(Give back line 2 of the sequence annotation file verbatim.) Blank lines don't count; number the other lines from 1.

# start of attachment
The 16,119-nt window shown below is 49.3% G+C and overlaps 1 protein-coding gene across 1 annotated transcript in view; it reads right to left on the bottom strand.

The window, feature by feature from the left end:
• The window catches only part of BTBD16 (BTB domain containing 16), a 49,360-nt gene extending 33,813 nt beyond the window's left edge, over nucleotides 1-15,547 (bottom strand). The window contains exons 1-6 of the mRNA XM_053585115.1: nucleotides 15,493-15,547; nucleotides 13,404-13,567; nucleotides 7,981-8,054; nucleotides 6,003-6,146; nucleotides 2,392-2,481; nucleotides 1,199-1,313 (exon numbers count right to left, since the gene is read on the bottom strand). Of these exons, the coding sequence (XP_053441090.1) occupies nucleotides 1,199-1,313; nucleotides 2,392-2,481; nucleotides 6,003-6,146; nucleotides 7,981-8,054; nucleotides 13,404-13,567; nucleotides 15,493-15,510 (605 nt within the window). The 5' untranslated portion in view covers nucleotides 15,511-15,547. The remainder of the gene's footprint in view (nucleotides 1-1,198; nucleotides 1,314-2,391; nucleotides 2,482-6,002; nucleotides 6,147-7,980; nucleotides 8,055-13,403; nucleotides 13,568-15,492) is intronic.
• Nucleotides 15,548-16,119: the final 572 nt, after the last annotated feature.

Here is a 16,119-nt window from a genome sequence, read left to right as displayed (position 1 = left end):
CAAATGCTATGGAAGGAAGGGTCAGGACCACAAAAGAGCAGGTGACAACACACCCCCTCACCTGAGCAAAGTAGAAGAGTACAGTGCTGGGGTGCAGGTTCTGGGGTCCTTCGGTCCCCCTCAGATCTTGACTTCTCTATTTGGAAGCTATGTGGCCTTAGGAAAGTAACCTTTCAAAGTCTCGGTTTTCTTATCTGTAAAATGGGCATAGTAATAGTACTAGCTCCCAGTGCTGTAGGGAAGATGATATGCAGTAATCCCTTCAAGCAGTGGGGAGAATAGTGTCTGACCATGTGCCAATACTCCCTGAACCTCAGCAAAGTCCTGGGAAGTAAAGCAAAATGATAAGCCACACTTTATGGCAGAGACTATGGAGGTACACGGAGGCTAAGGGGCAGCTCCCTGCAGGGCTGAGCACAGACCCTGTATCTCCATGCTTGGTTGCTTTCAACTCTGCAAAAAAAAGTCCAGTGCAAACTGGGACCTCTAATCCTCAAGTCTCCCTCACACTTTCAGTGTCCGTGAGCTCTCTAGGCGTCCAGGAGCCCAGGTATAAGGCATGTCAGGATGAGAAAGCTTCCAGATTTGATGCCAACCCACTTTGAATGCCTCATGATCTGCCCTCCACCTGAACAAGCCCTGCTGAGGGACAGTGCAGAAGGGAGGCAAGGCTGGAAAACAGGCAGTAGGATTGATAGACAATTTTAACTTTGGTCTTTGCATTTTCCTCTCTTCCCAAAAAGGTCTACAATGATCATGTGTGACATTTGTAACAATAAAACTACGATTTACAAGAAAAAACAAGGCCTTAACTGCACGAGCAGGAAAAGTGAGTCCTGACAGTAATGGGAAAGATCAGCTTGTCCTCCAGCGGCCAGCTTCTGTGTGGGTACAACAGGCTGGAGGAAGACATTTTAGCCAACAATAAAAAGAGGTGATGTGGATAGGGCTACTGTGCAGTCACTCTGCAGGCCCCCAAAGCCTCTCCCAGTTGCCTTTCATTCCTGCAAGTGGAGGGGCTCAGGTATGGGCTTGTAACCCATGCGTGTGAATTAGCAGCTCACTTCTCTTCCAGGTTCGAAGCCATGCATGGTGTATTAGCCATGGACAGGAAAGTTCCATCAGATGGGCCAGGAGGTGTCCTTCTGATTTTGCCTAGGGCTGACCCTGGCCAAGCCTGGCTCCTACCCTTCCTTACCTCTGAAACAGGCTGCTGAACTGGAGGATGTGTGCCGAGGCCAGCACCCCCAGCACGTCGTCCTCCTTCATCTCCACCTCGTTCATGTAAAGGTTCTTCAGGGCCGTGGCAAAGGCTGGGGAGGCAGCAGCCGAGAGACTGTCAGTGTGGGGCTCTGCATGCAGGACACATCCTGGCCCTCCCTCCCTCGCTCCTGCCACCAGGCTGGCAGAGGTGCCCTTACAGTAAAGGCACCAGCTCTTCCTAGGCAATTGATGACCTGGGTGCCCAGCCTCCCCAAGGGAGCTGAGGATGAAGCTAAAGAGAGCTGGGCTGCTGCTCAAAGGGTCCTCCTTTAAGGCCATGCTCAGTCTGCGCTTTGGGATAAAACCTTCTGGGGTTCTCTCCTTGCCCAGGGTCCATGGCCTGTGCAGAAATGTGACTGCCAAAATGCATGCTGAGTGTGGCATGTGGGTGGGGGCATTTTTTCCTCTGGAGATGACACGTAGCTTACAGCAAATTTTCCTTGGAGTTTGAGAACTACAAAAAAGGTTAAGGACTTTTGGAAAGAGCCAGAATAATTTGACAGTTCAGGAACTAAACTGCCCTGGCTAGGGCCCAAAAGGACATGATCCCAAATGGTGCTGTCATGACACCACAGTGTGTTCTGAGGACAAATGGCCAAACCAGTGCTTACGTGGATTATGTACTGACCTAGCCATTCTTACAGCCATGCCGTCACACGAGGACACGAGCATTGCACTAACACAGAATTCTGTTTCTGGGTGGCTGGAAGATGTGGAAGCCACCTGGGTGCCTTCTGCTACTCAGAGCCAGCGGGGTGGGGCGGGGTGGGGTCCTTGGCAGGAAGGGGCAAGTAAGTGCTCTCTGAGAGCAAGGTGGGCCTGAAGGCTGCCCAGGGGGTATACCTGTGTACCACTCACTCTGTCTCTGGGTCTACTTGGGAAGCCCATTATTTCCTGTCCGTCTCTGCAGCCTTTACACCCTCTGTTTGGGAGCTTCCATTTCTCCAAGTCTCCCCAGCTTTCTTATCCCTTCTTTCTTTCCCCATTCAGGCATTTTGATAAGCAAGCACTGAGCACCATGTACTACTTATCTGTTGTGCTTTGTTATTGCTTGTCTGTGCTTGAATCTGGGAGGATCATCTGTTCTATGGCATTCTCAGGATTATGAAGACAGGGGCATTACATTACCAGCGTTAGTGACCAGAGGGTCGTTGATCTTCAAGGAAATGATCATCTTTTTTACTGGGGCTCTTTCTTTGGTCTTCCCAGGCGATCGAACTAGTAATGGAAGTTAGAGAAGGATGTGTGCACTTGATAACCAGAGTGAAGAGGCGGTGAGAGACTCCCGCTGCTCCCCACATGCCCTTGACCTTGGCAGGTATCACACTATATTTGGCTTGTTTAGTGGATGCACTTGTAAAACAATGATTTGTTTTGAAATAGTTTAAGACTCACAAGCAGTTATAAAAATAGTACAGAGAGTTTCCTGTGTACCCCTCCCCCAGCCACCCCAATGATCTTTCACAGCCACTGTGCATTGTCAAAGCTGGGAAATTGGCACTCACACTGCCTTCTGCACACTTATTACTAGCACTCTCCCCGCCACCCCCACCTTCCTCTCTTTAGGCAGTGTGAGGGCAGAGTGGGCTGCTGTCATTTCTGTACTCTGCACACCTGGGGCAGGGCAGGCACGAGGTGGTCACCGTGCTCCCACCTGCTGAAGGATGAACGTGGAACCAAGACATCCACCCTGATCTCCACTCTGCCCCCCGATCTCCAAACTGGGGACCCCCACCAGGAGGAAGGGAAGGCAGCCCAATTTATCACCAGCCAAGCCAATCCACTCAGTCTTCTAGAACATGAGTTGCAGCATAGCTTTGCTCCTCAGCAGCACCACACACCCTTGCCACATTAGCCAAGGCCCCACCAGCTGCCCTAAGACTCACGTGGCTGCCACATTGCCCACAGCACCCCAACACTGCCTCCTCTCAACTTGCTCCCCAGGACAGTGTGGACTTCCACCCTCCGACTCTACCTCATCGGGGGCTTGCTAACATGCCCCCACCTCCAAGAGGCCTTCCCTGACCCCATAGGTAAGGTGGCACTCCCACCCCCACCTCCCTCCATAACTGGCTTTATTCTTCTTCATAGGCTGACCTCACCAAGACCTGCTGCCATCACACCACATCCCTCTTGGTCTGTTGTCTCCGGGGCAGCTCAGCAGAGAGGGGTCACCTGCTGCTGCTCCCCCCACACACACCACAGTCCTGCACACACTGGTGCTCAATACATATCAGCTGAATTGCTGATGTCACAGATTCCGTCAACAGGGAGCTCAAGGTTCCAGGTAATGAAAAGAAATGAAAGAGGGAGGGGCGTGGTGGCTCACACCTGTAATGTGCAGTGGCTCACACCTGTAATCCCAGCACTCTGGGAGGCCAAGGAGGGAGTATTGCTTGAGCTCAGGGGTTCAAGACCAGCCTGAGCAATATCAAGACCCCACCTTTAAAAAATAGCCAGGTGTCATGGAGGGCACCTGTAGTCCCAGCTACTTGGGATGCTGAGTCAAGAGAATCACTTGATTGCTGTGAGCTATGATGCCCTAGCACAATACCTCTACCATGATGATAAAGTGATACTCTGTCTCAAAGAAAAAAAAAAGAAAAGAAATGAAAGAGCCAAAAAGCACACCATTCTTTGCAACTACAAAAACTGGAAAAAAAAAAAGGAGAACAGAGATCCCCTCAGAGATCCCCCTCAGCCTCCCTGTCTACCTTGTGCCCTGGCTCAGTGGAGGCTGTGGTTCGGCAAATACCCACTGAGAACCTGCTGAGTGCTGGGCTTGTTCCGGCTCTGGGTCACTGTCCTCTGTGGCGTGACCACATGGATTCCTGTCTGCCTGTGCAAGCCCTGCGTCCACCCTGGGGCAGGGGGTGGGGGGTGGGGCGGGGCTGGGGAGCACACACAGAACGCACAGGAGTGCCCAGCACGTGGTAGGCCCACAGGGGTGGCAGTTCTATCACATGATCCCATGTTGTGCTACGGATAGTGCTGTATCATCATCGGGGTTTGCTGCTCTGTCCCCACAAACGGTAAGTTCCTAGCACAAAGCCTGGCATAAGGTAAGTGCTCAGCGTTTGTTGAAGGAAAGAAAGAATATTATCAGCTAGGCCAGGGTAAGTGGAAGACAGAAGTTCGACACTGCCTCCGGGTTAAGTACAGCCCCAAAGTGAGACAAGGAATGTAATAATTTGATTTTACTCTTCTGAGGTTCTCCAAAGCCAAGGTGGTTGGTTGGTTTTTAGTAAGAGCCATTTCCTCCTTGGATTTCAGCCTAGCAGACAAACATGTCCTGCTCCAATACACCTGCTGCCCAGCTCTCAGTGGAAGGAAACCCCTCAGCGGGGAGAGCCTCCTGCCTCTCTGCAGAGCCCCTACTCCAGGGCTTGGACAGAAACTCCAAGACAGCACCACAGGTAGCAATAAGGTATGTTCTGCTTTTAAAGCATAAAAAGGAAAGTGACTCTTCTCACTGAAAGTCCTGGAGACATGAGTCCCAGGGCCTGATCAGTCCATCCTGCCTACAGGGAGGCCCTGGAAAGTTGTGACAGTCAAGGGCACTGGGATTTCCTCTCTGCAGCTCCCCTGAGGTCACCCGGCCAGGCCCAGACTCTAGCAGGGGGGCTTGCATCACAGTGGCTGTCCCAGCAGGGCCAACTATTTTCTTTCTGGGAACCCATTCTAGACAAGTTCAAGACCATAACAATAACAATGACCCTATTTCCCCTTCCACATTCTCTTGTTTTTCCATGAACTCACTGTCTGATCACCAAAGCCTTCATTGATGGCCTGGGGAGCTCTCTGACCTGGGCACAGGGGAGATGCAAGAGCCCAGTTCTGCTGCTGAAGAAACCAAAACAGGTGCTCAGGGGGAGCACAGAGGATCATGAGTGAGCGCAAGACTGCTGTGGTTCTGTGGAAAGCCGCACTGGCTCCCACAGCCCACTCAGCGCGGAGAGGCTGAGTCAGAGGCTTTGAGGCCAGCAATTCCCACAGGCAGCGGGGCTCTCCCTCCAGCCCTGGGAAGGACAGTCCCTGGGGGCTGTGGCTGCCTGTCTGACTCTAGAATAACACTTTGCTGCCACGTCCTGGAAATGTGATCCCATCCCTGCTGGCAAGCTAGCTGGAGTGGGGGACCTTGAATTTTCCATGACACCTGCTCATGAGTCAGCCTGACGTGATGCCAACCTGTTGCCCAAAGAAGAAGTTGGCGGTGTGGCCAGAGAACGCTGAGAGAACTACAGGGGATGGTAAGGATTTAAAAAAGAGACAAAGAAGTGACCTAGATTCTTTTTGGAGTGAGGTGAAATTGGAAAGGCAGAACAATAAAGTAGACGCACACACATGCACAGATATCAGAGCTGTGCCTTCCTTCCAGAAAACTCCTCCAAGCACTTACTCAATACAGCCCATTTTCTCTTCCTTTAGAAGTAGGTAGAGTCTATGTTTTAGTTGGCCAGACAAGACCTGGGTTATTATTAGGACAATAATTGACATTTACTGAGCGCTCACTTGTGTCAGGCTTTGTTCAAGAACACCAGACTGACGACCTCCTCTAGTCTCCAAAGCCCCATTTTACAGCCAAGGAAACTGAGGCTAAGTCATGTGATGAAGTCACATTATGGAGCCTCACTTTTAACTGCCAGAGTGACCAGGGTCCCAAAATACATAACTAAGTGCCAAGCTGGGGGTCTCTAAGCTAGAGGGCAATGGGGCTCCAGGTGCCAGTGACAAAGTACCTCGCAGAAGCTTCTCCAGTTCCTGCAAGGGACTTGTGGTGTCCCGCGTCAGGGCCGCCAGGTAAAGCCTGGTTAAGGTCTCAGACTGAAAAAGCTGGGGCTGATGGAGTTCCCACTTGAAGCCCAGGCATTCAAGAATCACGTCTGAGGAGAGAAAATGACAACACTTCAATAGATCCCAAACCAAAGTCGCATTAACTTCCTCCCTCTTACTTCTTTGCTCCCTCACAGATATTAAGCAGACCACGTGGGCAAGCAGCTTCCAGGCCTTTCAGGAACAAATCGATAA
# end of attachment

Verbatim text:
The window, feature by feature from the left end: